Section 2174, Revised Statutes, referred to in the paragraph just quoted, provides that under certain circumstances a seaman who is an alien shall be entitled to protection as an American citizen after the filing of his declaration of intention to become such citizen.

It is clear that an alien who ships on an American vessel in a foreign port and who is discharged in a foreign port does not come within either of the classes of seamen referred to in paragraph 260 of the Consular Regulations as entitled to relief and it has been held that such seamen are not entitled to transportation at the expense of the United States under the provisions of section 4581, Revised

Statutes, as amended by the act of December 21, 1898, 30 Stat., 759. See 27 Comp. Dec., 617.

I agree with the conclusion announced in the decision cited and therefore it must be held that the law does not require that an alien shipped on an American vessel in a foreign port and discharged in a foreign port on account of illness or injury be furnished the same relief as is provided by law for seamen of the classes defined in paragraph 260 of the Consular Regulations. But since all seamen on American vessels may be regarded as American seamen for certain purposes an alien who ships on an American vessel in a foreign port and is discharged in a foreign port on account of illness or injury may be furnished such temporary relief and protection as you may deem necessary and proper under authority of the annual appropriation made for the relief and protection of American seamen in foreign countries. See provision in the act of March 2, 1921, 41 Stat., 1216, for the fiscal year 1922.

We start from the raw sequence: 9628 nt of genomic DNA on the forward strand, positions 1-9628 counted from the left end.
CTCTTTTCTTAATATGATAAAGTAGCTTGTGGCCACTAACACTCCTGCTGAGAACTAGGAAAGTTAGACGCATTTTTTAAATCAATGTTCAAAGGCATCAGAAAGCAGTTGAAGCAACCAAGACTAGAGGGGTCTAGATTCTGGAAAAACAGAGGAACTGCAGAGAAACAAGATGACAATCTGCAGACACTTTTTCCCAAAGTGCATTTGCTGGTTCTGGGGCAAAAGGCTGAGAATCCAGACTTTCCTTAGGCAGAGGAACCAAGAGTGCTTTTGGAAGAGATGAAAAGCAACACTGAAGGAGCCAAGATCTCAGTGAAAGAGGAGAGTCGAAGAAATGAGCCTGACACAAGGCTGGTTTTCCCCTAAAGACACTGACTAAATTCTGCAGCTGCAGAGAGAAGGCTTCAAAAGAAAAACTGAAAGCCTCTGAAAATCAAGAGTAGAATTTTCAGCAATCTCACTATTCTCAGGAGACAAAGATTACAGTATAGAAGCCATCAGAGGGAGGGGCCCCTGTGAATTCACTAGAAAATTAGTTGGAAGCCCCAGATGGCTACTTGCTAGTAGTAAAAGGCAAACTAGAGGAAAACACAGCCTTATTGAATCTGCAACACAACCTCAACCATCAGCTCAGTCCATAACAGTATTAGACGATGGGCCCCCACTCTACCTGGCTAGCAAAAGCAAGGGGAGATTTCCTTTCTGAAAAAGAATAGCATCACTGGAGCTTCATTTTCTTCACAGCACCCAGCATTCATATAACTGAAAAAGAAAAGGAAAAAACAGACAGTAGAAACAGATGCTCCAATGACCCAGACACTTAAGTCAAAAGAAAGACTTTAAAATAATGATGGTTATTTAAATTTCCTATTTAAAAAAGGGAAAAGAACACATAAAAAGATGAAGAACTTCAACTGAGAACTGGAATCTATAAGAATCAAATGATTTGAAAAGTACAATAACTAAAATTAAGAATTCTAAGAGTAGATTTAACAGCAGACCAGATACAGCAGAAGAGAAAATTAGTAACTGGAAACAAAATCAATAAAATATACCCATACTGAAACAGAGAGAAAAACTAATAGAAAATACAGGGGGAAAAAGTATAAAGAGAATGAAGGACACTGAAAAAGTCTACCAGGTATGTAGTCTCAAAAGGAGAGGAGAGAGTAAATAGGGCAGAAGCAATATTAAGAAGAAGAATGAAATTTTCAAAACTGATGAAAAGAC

A State law requiring dealers to pay a specified tax per gallon on all sales of

gasoline for the privilege of doing business within the State imposes a tax on the dealer and not on the consumer, and sales to the Federal Government are not exempt therefrom. 1 Comp. Gen., 229, distinguished.

Comptroller General McCarl to the Postmaster General, April 22, 1922:

I have your letter of April 3, 1922, requesting decision of a question therein presented, as follows:

It has been brought to the attention of this Department that the State of South Carolina has imposed a tax on gasoline consumed in that State in the following language, which is quoted from the Act approved by the Governor on February 23, 1922: